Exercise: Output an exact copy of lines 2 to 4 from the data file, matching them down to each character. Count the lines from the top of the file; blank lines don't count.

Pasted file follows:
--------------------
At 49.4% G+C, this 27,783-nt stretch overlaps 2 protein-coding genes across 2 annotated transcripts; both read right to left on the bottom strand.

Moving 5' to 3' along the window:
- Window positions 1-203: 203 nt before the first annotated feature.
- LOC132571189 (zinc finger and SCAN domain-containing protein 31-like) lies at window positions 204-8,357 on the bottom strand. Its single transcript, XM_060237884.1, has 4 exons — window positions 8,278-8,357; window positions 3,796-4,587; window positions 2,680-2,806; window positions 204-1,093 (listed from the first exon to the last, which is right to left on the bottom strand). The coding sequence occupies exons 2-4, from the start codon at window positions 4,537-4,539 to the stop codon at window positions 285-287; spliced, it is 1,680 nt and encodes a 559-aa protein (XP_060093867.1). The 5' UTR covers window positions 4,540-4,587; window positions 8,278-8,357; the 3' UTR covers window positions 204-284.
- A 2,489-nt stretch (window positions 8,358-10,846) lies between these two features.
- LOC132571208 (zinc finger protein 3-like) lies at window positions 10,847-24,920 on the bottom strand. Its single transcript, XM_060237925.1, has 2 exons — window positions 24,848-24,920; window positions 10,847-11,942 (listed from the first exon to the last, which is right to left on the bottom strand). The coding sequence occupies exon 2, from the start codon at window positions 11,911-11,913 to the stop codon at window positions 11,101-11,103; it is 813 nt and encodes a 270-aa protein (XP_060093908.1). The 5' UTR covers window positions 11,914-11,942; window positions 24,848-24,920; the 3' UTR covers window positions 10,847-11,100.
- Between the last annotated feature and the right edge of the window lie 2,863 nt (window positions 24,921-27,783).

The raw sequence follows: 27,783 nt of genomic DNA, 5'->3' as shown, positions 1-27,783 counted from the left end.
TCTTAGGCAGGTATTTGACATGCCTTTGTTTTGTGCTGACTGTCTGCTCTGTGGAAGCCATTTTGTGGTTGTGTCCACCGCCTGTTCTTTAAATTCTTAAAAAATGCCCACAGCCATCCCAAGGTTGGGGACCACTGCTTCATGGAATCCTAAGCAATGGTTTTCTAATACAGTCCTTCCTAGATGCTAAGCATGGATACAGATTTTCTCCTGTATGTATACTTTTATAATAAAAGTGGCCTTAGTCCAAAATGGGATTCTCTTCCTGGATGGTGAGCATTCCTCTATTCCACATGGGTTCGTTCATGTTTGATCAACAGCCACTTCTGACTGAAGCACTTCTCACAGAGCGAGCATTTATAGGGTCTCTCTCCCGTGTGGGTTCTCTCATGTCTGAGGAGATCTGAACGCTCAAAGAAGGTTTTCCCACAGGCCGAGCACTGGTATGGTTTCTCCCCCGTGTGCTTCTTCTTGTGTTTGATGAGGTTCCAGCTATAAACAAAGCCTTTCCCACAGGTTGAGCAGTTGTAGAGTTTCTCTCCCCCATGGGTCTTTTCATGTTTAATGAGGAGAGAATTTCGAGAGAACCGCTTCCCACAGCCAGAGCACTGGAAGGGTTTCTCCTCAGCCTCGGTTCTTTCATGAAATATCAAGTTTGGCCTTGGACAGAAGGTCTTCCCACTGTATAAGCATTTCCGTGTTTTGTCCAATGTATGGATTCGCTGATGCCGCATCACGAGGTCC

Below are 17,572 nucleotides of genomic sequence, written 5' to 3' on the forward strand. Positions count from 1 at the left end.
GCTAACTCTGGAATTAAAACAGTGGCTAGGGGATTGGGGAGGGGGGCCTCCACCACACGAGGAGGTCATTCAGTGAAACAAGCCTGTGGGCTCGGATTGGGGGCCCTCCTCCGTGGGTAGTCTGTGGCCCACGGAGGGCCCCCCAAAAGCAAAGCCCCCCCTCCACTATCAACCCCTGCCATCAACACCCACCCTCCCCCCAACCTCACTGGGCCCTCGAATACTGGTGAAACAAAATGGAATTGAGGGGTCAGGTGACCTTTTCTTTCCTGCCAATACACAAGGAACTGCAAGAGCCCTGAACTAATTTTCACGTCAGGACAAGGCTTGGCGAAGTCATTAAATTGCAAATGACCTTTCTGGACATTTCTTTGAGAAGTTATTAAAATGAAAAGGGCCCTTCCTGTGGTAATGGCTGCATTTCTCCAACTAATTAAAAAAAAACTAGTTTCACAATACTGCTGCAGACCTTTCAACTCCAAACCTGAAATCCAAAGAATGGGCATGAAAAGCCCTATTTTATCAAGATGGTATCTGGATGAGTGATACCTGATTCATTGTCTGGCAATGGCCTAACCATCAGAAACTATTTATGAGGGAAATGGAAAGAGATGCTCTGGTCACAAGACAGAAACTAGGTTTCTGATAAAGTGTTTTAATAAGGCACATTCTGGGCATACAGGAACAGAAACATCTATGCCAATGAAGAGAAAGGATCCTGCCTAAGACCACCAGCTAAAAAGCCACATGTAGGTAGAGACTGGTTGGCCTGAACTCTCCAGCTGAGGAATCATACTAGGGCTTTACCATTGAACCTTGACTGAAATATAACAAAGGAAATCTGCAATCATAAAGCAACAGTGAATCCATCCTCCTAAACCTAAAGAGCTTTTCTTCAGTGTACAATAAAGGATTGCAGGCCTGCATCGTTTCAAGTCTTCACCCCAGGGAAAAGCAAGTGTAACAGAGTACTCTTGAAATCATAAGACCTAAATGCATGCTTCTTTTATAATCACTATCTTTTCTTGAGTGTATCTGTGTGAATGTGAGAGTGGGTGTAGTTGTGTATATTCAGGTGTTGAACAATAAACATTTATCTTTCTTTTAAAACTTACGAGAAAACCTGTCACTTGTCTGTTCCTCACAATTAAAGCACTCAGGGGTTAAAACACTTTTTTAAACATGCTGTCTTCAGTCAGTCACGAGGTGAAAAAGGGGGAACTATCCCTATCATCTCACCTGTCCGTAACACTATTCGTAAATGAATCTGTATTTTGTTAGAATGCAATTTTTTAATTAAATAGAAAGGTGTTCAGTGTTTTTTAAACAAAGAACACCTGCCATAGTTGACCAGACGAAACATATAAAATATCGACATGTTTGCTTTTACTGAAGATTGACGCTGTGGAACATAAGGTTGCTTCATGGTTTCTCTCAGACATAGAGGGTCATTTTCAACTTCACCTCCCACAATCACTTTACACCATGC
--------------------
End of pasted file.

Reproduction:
Moving 5' to 3' along the window:
- Window positions 1-203: 203 nt before the first annotated feature.
- LOC132571189 (zinc finger and SCAN domain-containing protein 31-like) lies at window positions 204-8,357 on the bottom strand. Its single transcript, XM_060237884.1, has 4 exons — window positions 8,278-8,357; window positions 3,796-4,587; window positions 2,680-2,806; window positions 204-1,093 (listed from the first exon to the last, which is right to left on the bottom strand). The coding sequence occupies exons 2-4, from the start codon at window positions 4,537-4,539 to the stop codon at window positions 285-287; spliced, it is 1,680 nt and encodes a 559-aa protein (XP_060093867.1). The 5' UTR covers window positions 4,540-4,587; window positions 8,278-8,357; the 3' UTR covers window positions 204-284.